Sick leave


Q. I am 75 with 28 years of federal government service under FERS. I am retiring at the end of 2012.

1. How is sick leave accounted regarding retirement (I have 1,400 hours)? Is this converted into time or money?

2. When is the best time to begin the retirement process (inform human resources, supervisor, etc.)?

3. If I’ve carried 240 hours of annual leave into the new year and continue to earn eight hours per pay period during the entire year, will I be able to cash in the 240 hours plus whatever I earned during the year?

A. Sick leave has no cash value. Instead, it is added to actual service time and used in the computation of an annuity. However, because you are a FERS employee, you will only get credit for half of it if you retire before Jan. 1, 2014.

There is no set time for notifying your supervisor that you are going to retire. However, if you do that at least two months in advance, it will help him to begin reassigning work and do some replacement planning. Letting the folks in personnel know that will allow you and them time to complete the paperwork and assure that there won’t be any last-minute hitches.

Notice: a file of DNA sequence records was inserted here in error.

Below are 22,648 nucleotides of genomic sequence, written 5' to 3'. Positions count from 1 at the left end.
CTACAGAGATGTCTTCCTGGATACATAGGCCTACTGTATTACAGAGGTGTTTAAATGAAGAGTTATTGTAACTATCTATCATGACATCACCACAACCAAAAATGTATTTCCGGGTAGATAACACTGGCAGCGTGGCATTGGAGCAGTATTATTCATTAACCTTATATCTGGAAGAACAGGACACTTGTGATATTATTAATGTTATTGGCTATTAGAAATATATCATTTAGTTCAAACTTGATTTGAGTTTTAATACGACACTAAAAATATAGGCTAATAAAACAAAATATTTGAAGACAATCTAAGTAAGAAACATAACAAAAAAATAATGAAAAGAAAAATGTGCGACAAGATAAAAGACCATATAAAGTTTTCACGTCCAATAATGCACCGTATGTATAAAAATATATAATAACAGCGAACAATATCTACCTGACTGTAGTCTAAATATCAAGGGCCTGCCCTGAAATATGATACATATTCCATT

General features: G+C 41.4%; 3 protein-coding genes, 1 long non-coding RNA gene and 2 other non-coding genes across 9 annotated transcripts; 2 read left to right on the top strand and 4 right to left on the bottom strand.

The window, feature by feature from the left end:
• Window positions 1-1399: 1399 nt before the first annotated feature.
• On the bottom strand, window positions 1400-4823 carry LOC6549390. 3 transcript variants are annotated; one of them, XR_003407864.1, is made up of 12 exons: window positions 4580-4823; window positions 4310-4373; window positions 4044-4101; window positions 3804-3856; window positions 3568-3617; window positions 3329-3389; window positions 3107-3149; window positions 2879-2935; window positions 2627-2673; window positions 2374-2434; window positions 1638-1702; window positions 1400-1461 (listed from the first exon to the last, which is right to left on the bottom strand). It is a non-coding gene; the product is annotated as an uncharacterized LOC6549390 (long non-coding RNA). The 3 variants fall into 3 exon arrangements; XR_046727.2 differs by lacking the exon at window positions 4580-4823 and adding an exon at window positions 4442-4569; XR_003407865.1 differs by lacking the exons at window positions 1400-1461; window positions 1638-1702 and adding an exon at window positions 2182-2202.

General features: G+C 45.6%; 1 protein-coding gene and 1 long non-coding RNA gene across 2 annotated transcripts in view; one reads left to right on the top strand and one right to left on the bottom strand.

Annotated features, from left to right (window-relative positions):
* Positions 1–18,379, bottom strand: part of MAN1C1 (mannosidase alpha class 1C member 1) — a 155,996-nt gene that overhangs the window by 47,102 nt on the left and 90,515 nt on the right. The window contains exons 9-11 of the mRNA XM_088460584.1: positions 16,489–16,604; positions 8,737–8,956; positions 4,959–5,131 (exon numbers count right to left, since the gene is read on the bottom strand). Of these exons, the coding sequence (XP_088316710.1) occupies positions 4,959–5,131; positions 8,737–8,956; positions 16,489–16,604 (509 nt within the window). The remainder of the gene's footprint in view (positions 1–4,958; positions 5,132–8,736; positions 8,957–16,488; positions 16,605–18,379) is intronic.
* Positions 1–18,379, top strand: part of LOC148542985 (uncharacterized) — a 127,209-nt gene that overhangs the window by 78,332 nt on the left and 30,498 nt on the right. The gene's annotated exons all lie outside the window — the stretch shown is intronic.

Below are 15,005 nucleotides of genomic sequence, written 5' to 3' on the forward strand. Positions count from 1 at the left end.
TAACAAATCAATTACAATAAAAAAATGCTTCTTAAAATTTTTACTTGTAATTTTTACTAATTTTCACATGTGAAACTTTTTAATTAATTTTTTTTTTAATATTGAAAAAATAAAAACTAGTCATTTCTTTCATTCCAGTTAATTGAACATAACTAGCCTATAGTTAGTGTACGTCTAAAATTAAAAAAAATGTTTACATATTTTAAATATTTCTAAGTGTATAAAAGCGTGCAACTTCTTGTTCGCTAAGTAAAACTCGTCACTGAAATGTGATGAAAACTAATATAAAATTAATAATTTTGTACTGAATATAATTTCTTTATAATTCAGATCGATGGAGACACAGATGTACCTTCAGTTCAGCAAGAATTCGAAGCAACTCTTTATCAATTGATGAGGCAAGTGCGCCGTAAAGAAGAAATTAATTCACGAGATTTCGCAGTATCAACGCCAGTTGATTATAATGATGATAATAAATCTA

Finally, if you retire before the end of the leave year, you’ll receive a lump-sum payment for the annual leave you carried over from the previous year and any additional leave you earned before you retire.


About Author

Reg Jones was head of retirement and insurance policy at the Office of Personnel Management. Email your retirement-related questions to

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